1. NEWTON MADE STRONG FINAL CASE FOR MVP: The voting for NFL Most Valuable Player ends Tuesday, so Week 17 served as the final opportunity for those in the running to make a statement.
Quarterback Cam Newton all but locked it up with his performance against the Buccaneers. He completed 21-of-26 passes for 293 yards and accounted for four touchdowns – two passing and two rushing.
For the season, Newton finished with 3,837 passing yards and 35 passing touchdowns to go along with 636 rushing yards and 10 rushing touchdowns. Newton is the first player with at least 30 passing touchdowns and 10 rushing touchdowns in a single season.
Head coach Ron Rivera spoke for the entire Panthers organization when he called Newton the MVP. "For me and I'm biased," he said.
But objective voters should come to the same conclusion about the leader of the best team during the regular season.
Newton's historically significant accomplishments only served to emphasize the impressiveness of his production. On Sunday, the fifth-year quarterback matched Steve Young with 31 games with at least one passing and one rushing touchdown and tied Young for most career rushing touchdowns for a quarterback with 43.
"I don't want to dwell on that right now," Newton said of the MVP talk. "There are a lot of (teammates) that have selfless approaches that make me glorified to a degree."
Of course, Newton cares more about his team and its postseason focus. You'd expect nothing less from the league's clear-cut MVP.
2. YOUNGSTERS ROSE TO OCCASION: Even without its No. 1 running back and No. 1 wide receiver, the Panthers managed to score 38 points in their victory over Tampa Bay.
A pair of rookies played large roles in that result.
Running back Cameron Artis-Payne scored his first career touchdown with an 11-yard run in the second quarter and wide receiver Devin Funchess produced his first career 100-yard game, finishing with seven catches on eight targets for 120 yards and a touchdown.
"It's great to see the young guys getting opportunities to contribute," Rivera said. "I'm really proud of the effort we got from them."
Artis-Payne said he's beginning to feel more comfortable, and it showed. He finished with 14 carries for 44 yards and also had two catches for 17 yards.
Funchess has had a more consistent role throughout the year, and Sunday's performance seemed to reflect his growth. But he was fixated on one mistake after the game.
"I didn't even know my stats, to be honest," Funchess said. "I just messed up on that fumble. I gave them three points. I lost an opportunity on that drive.
"I wasn't satisfied with my performance."
The accountability is appreciated, but the point remains – these two rookies can help this team win in the postseason.
3. SPECIAL DAY FOR SPECIAL TEAMS: Graham Gano's final PAT of the regular season gave him his lone chance to break Carolina's season scoring record.
He had to sweat it out every inch of the way, as the 33-yarder banged off the upright and through to give him 146 points – one more than John Kasay in 1996.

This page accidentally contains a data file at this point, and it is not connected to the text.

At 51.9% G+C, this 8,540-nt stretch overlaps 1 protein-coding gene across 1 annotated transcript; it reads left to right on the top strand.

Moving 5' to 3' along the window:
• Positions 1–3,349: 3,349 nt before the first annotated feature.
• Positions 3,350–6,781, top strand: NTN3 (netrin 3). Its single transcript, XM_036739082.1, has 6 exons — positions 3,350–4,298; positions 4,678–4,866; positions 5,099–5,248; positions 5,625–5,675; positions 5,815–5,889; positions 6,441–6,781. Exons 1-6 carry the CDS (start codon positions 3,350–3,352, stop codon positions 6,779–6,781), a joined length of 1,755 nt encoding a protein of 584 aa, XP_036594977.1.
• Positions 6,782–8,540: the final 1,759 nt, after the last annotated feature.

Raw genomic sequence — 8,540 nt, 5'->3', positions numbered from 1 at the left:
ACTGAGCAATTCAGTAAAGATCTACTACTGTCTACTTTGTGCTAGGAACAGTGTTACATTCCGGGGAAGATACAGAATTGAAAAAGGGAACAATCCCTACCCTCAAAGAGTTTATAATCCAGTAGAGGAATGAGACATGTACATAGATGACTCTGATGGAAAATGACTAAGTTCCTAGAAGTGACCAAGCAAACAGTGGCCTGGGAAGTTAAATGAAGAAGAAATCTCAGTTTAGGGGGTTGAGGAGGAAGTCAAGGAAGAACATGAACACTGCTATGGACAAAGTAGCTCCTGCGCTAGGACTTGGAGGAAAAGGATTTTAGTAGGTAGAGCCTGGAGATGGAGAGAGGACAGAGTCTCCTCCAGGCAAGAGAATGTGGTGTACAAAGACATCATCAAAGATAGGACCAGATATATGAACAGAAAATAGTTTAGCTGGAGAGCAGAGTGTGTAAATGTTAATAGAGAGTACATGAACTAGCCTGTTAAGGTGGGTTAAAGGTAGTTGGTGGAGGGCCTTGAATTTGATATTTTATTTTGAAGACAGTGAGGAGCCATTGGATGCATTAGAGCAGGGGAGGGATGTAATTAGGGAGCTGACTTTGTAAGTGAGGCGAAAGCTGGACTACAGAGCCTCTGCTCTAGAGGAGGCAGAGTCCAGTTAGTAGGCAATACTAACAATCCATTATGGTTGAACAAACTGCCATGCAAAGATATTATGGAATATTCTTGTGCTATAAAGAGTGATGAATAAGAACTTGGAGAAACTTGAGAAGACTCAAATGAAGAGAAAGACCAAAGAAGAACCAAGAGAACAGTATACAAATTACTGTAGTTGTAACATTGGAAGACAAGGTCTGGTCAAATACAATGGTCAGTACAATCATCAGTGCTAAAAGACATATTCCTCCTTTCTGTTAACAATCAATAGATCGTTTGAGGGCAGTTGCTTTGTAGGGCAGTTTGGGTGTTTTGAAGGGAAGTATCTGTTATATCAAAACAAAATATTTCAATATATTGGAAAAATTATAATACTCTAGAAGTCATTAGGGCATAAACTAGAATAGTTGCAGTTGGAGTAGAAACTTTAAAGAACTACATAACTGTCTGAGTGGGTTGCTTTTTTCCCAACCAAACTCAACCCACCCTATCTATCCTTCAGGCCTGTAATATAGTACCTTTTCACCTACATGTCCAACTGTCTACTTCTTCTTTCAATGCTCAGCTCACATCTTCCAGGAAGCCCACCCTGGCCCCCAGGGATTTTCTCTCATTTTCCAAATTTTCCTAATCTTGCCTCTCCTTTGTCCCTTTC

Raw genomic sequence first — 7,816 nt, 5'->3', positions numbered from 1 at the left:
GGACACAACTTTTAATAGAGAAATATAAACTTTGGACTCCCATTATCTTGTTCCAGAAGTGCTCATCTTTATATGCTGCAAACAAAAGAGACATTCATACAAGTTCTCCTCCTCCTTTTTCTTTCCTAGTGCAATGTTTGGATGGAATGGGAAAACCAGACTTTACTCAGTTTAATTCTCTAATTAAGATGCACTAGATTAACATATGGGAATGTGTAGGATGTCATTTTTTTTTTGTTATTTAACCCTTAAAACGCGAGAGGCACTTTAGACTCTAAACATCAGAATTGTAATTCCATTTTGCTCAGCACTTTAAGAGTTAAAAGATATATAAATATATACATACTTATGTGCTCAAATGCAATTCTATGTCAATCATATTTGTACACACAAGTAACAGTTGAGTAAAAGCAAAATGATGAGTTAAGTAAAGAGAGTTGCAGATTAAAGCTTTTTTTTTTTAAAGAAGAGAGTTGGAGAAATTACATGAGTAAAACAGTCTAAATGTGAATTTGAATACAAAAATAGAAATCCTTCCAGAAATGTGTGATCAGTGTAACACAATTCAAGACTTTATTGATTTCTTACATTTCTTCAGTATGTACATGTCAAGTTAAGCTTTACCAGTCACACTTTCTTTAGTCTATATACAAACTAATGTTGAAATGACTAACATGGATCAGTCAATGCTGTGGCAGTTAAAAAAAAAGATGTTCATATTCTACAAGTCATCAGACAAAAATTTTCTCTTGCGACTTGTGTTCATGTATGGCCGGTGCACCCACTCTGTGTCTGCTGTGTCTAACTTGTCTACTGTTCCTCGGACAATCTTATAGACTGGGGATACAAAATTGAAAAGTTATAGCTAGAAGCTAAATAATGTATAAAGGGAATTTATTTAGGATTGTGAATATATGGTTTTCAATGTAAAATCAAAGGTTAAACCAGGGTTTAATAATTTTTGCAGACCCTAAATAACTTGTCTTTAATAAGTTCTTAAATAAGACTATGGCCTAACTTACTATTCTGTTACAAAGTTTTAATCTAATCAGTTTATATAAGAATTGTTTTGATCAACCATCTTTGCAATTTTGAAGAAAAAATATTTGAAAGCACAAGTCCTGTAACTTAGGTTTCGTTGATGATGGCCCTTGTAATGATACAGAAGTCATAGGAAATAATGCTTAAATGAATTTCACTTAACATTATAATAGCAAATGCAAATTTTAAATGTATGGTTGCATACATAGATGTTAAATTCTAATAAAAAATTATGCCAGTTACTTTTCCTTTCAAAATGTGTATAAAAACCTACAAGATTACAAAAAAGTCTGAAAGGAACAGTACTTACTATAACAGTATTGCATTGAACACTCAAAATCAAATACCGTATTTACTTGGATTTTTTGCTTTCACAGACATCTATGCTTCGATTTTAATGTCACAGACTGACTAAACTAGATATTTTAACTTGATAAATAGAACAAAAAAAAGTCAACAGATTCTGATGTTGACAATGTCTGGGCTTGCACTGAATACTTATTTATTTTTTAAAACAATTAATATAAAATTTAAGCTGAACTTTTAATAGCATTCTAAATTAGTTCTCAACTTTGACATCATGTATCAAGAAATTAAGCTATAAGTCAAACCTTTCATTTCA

"I was just laughing afterwards. Sometimes you get a little luck," Gano said. "It's exciting to be able to have a record like that, just to be mentioned with John, who was such a great kicker who had an amazing NFL career. It's pretty special. It takes a lot more than me to get that done. I'm excited for my guys."
While Gano was his steady self with eight points on the day, the Panthers also made a less common splash on special teams, when Teddy Williams forced a fumble and Joe Webb scooped it up and nearly scored.
"Knowing that the returner was trying to stretch the ball to the wide side of the field, I just played my game and tried to help the team," Williams said. "We always go out there with the mindset to contribute to the team. We want to have game-breaking plays.
"Anytime we can help momentum or field position, we're all in."
4. ENDS ENDED LONG DROUGHT: Mario Addison recorded the first full sack for a Carolina defensive end in five weeks, since defensive end Kony Ealy's streak of five consecutive games with a sack came to a close. Addison had four quarterback hurries, while Ealy and Charles Johnson added one apiece. Overall, it was a noticeable increase in disruption off the edge.
It's a start, and the Panthers want their ends to finish better, but it's not any sort of panic situation by any stretch. Carolina ranks sixth in the NFL with 44 sacks, and the Panthers' defensive ends showed again Sunday that they're not just about sacks.
On a three-and-out late in the first half that left Carolina time to march down for a touchdown before halftime, Johnson and Jared Allen combined to corral running back Doug Martin for a 6-yard loss, then Allen made a nice tackle in the open field on a short pass to force a punt.
5. CONCERNING INJURY FOR TILLMAN: Rivera said his team's health is "relatively good" headed to the postseason. He just has to hope he gets a relatively good report on cornerback Charles Tillman.
Tillman left on the fourth play of the second half with a right knee injury and did not return. This was his third game back after missing four games with an injury to the same knee.
"There is some concern," Rivera said.
Recently signed cornerback Robert McClain helped assuage some of that concern with a fourth-quarter interception in place of Tillman, and recent addition Cortland Finnegan continued to make a positive impact at nickel corner.
In addition to Tillman, linebacker A.J. Klein left with a hamstring injury.
Staff writer Max Henson and senior writer Bryan Strickland contributed to this report.
View game action photos from Carolina's 38-10 win over Tampa Bay.